During one-on-one battles between offensive and defensive linemen, Bruce Irvin took exception to the tactics of his opponent, Nick Kindler. A brief shoving match resulted, but Irvin backed away as Kindler's offensive line mates came closer to the action.
Irvin settled with taking several verbal jabs at Kindler, and defensive line coach Bill Kirelawich wisely opted to keep Irvin out of the one-on-one drill for the last few minutes before "team" periods began.
Tensions again peaked during that segment of practice, as a full-scale, benches-clearing brawl briefly broke out after one play. Though it was difficult to see what exactly got things started, one offensive player threw the ball at a defender's head after a play completed, and the fracas began.
Tensions defused quickly on their own, as coaches, like running backs mentor Robert Gillespie, didn't see the need to get involved. "I ain't getting in that," he chuckled to offensive coordinator Dana Holgorsen, who was standing near the sidelines, watching the short-lived brawl play out.
The first play of full-scale "team" drills saw wide receiver Brad Starks get a bit of separation as he battled cornerback Brantwon Bowser in a one-on-one situation. But quarterback Geno Smith slightly underthrew Starks, allowing Bowser to catch up and make just enough of a play to force an incompletion.
Starks stayed on the turf for a good while after the play and was slow to get up, as he appeared to be favoring his right arm. Trainers tended to him on the sideline, but Holgorsen didn't seem to be so sure the receiver was hurt, rather vocally questioning why the oft-injured senior wasn't in the action on multiple occasions.
Starks did not take part in any more reps for the remainder of practice.
While it is difficult to handicap the ability of Hargrett and other running backs in those areas so early, Hargrett has consistently been the toughest runner on the Mountaineers' roster this spring.
He again burst through the middle of the defense, displaying good pad level and an ability to keep his balance through contact, on a run that would have gone for at least 30 yards on Wednesday.
That's not to say he has been able to get out of every tough situation. A few plays later, he took a handoff from Smith and was met almost immediately by both Julian Miller and Jorge Wright for a loss of three or four yards.
Unfortunately for Millard, that was about the only highlight he had on what was easily his roughest day of work in "team" drills.
He drew the angst of Holgorsen on several occasions for delivering a few balls where his receiver had no chance to catch them, held onto the ball in the pocket for too long on other plays, and rushed a couple of reads -- one of which came on a short pass across the middle that landed right in the chest of linebacker Josh Francis, who somehow failed to come up with what should have been an easy interception.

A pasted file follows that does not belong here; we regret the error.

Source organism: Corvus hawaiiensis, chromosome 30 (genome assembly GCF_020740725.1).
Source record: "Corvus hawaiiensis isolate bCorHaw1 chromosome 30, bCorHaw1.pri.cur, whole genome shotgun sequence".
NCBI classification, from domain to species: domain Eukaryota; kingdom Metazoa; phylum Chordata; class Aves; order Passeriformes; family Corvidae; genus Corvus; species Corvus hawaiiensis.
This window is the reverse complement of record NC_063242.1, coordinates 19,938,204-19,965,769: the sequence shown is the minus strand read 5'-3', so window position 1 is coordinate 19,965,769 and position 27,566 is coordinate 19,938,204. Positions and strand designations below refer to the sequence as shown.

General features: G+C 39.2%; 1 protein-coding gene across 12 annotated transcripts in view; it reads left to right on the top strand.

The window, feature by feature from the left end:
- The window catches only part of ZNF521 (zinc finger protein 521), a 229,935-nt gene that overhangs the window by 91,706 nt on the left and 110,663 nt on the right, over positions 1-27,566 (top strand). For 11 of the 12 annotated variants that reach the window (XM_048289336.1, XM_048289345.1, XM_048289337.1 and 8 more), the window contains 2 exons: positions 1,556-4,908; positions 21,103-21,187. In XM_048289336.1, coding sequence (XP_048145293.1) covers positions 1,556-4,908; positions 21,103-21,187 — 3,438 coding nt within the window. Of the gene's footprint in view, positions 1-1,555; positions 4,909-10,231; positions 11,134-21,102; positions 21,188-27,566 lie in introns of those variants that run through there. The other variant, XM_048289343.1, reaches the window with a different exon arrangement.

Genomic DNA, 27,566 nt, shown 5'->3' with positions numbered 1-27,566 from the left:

Later, Millard received a snap and almost immediately had both Doug Rigg and Irvin coming for him. Millard, perhaps in a bit of a panic, fell to the ground. His left shoe came off in the process, drawing laughs from Irvin and others on defense, who taunted the young quarterback about supposedly being scared.
Stedman Bailey found himself as open as any receiver could ever be on one play, with no blue shirt within 15 yards of him in any direction -- a tough thing to do, considering the ball was snapped on the defense's 30-yard line.
Smith found his former high school teammate and Bailey casually walked into the end zone for a score.
Williams, like Francis, should have had an interception, as a Smith pass intended for Willie Millhouse came right to him. But the young corner dropped the ball.
Later, Williams got burnt by Millhouse on a quick slant that went for a touchdown. But he learned from his mistake.
On the last play of "team" drills, Williams kept good inside position, forcing Ivan McCartney to fade toward the corner of the end zone. Smith lofted a floating pass towards the back pylon, but Williams again made a good play, waiting until just the right moment as the ball arrived to initiate contact with McCartney and ensure the ball would not be caught in bounds.
As the offensive and defensive players went to work with their position coaches during West Virginia's ball security/turnover circuit just after that play, Lockwood heaped some praise on the young cornerback.
"You can't get beat inside, young puppy," the cornerbacks coach said repeatedly to Williams. "The harder throw is that one (the fade). The easy throw is that slant. But I love your attitude. I love your attitude."
McCartney came to the sideline after making that play, and Holgorsen quickly said, "You're not done," to the young receiver. McCartney explained he had come off the field to tie his shoe, to which the offensive coordinator said, "Hurry up," before saying he was tired of seeing players make a play and then, apparently satisfied, take the next four or five snaps off.
But Bedenbaugh admitted he wanted to see what Spain looked like at an inside position as well, something he said he would evaluate in film study of Wednesday's practice.
He made one jaw-dropping throw Wednesday, fitting a ball through an impossibly tiny seam across the middle of the field to Tavon Austin, who caught it for a touchdown of about 20 yards.
There were no fewer than four defenders who appeared to be close enough to the trajectory of the pass to possibly make a play on the ball, but Smith delivered it with enough zip to fit through all of them and into Austin's waiting arms.